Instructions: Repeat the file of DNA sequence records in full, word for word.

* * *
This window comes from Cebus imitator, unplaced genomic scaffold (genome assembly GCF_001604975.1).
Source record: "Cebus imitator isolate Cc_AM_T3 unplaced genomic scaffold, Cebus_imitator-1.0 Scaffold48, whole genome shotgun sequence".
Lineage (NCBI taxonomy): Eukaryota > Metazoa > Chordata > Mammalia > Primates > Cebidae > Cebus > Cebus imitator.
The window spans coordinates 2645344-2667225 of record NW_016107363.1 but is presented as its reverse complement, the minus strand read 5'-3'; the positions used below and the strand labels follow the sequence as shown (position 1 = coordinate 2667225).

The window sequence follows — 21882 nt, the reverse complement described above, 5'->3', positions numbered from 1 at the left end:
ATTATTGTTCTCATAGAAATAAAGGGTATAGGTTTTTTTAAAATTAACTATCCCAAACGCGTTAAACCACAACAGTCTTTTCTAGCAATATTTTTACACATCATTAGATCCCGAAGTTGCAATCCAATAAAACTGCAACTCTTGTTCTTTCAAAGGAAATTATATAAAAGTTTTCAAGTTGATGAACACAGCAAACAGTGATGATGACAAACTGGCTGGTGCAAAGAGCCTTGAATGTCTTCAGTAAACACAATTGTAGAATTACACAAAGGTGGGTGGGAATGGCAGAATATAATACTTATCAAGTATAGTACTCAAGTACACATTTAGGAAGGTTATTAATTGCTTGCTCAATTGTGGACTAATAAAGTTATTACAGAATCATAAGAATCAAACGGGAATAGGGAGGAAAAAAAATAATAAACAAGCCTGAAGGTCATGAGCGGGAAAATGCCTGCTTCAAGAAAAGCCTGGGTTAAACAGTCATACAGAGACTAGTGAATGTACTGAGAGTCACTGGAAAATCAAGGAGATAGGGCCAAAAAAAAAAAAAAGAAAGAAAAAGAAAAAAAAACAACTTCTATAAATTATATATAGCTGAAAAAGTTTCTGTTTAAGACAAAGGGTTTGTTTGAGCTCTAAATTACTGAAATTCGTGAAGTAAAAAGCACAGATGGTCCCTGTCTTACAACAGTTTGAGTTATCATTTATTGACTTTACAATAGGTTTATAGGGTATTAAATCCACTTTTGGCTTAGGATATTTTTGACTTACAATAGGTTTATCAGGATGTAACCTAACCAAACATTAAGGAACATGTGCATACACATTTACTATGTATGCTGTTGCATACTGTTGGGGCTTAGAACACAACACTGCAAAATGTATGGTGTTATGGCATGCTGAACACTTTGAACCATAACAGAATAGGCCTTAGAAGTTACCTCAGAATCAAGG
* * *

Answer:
This window comes from Cebus imitator, unplaced genomic scaffold (genome assembly GCF_001604975.1).
Source record: "Cebus imitator isolate Cc_AM_T3 unplaced genomic scaffold, Cebus_imitator-1.0 Scaffold48, whole genome shotgun sequence".
Lineage (NCBI taxonomy): Eukaryota > Metazoa > Chordata > Mammalia > Primates > Cebidae > Cebus > Cebus imitator.
The window spans coordinates 2645344-2667225 of record NW_016107363.1 but is presented as its reverse complement, the minus strand read 5'-3'; the positions used below and the strand labels follow the sequence as shown (position 1 = coordinate 2667225).

The window sequence follows — 21882 nt, the reverse complement described above, 5'->3', positions numbered from 1 at the left end:
ATTATTGTTCTCATAGAAATAAAGGGTATAGGTTTTTTTAAAATTAACTATCCCAAACGCGTTAAACCACAACAGTCTTTTCTAGCAATATTTTTACACATCATTAGATCCCGAAGTTGCAATCCAATAAAACTGCAACTCTTGTTCTTTCAAAGGAAATTATATAAAAGTTTTCAAGTTGATGAACACAGCAAACAGTGATGATGACAAACTGGCTGGTGCAAAGAGCCTTGAATGTCTTCAGTAAACACAATTGTAGAATTACACAAAGGTGGGTGGGAATGGCAGAATATAATACTTATCAAGTATAGTACTCAAGTACACATTTAGGAAGGTTATTAATTGCTTGCTCAATTGTGGACTAATAAAGTTATTACAGAATCATAAGAATCAAACGGGAATAGGGAGGAAAAAAAATAATAAACAAGCCTGAAGGTCATGAGCGGGAAAATGCCTGCTTCAAGAAAAGCCTGGGTTAAACAGTCATACAGAGACTAGTGAATGTACTGAGAGTCACTGGAAAATCAAGGAGATAGGGCCAAAAAAAAAAAAAAGAAAGAAAAAGAAAAAAAAACAACTTCTATAAATTATATATAGCTGAAAAAGTTTCTGTTTAAGACAAAGGGTTTGTTTGAGCTCTAAATTACTGAAATTCGTGAAGTAAAAAGCACAGATGGTCCCTGTCTTACAACAGTTTGAGTTATCATTTATTGACTTTACAATAGGTTTATAGGGTATTAAATCCACTTTTGGCTTAGGATATTTTTGACTTACAATAGGTTTATCAGGATGTAACCTAACCAAACATTAAGGAACATGTGCATACACATTTACTATGTATGCTGTTGCATACTGTTGGGGCTTAGAACACAACACTGCAAAATGTATGGTGTTATGGCATGCTGAACACTTTGAACCATAACAGAATAGGCCTTAGAAGTTACCTCAGAATCAAGG